(1)  It shall be lawful for any defendant in any civil or criminal proceeding in respect of the publication of any report, paper, votes, or proceedings of Parliament, which either House of Parliament deems fit and necessary and has authorished to be published, to bring before the Court, after giving twenty-four hours' notice to the plaintiff or prosecutor of his intention so to do, a certificate under the hand of the President or Clerk of the Legislative Council, or the Speaker or Clerk of the House of Assembly, stating that the matter in question was published by order or under th authority of the Legislative Council or House of Assembly, as the case may be, together with an affidavit verifying the said certificate, and the court shall thereupon stay the said proceeding, and the same and every writ and process therein shall thereupon be put an end to and superseded, by virtue of this Act.

    (2)  It shall be lawful for the defendant in any civil or criminal proceeding in respect of the publication of any copy of any such report, paper, votes, or proceedings, to lay before the court, at any stage of the proceeding, the said report, paper, votes or proceedings, and the said copy together with an affidavit verifying the same and the correctness of the said copy, and the court shall thereupon stay the said procedding, and the same and every writ and process therein shall thereupon be put an end to and superseded by the virtue of this Act.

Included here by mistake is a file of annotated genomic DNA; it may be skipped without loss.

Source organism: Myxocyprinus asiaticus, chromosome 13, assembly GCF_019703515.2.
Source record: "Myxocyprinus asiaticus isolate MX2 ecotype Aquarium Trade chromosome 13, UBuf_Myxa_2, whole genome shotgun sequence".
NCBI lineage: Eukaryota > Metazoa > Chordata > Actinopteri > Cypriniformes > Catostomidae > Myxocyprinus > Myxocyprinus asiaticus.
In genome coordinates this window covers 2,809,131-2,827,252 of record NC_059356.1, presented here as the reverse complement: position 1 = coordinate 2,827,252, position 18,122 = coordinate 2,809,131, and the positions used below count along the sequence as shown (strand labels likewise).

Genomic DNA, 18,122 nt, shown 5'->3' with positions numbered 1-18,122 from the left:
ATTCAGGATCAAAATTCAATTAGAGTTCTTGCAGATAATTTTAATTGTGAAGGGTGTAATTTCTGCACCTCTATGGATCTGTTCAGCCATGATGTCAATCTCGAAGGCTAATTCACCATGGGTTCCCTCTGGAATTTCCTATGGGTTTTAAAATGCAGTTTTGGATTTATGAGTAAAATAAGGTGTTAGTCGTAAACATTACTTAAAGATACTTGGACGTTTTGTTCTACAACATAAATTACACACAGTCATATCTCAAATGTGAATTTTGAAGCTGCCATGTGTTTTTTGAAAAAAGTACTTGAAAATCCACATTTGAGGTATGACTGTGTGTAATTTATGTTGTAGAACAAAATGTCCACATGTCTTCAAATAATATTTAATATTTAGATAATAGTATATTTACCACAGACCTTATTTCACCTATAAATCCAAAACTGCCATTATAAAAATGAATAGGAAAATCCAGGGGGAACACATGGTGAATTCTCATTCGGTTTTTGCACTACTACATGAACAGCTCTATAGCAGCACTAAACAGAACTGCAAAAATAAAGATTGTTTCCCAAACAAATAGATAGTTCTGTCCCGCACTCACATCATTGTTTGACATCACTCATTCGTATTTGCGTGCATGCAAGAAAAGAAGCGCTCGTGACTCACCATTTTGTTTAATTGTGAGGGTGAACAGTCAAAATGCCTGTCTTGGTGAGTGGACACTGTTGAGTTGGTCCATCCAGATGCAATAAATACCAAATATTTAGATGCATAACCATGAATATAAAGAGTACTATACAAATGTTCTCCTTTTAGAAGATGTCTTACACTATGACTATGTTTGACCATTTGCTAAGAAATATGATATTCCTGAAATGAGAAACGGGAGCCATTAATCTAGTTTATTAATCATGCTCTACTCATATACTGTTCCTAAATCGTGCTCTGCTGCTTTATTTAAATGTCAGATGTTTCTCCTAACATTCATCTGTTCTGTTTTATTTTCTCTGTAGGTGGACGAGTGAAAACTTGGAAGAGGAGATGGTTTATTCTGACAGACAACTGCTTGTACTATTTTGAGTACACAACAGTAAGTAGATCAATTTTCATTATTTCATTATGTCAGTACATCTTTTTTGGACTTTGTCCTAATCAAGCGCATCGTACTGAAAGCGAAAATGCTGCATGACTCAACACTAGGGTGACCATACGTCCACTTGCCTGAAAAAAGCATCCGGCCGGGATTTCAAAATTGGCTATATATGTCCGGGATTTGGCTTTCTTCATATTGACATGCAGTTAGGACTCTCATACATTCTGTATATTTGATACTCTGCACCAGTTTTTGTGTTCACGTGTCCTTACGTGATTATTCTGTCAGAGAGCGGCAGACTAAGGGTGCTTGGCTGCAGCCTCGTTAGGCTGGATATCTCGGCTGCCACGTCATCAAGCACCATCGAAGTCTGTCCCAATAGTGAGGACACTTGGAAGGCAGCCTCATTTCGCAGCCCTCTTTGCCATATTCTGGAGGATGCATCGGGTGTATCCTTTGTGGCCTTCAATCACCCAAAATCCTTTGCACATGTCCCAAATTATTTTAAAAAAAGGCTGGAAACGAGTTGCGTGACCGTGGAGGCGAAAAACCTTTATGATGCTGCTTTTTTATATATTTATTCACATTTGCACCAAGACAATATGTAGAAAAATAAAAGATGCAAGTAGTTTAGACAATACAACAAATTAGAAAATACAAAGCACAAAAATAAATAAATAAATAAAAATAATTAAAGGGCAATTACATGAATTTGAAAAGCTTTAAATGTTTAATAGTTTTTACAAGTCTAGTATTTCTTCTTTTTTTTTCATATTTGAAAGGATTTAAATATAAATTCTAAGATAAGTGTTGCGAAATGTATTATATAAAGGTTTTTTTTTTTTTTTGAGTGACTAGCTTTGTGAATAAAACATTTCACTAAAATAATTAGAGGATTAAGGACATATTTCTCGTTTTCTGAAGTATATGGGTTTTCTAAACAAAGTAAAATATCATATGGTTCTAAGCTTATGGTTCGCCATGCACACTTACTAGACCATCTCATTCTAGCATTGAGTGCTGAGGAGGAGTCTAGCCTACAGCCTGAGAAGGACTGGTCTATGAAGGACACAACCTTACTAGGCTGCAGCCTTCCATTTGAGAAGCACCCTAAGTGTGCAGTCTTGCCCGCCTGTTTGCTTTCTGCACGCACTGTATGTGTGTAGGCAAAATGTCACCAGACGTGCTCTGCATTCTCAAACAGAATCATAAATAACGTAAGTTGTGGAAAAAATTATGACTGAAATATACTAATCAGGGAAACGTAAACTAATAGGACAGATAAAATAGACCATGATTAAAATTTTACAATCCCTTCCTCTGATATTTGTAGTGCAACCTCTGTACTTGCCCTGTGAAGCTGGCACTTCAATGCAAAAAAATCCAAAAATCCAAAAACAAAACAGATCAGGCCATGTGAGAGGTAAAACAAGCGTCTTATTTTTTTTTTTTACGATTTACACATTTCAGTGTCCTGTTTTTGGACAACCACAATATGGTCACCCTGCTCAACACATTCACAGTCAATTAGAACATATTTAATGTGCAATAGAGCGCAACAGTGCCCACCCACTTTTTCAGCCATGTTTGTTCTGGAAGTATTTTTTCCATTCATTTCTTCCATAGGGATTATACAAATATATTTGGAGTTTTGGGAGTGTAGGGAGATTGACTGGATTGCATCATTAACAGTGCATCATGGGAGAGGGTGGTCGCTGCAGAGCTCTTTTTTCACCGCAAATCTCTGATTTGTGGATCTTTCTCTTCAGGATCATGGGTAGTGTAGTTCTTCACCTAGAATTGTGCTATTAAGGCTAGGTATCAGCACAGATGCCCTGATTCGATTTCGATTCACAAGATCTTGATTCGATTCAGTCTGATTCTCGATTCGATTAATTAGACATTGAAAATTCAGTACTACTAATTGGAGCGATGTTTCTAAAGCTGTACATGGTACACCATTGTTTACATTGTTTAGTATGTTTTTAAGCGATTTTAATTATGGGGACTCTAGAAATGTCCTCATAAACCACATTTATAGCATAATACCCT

(3)  It shall be a good defence to any civil or criminal proceeding in respect of the printing of any extract from or abstract of such report, paper, votes, or proceedings if the defendant proves that the said extract or abstract was published in good faith and without malice.

    (4)  The following persons, namely, the Government Printer and those members of the public service who are employed in the making of official reports of the debates and proceedings of Parliament are hereby authorised by each House of Parliament to publish reports of the debates and proceedings of that House:

    Provided that this subsection shall not absolve any such person from the duty to conform to any instructions lawfully given to him by any person in authority.

    (5)  For the purposes of this section, the papers which set out the daily business of each House of Parliament and are commonly called "Notices and Orders of the Day" shall be papers of the Parliament the publication of which has been authorised by the House concerned.

  Papers published by the Government without Parliament's authority are not accorded Parliamentary privilege.

Jan Davis

Clerk of the Legislative Council

11 May 1998

previous page contents next page

House of Lords home page Parliament home page House of Commons home page search page enquiries

© Parliamentary copyright 1999
Prepared 9 April 1999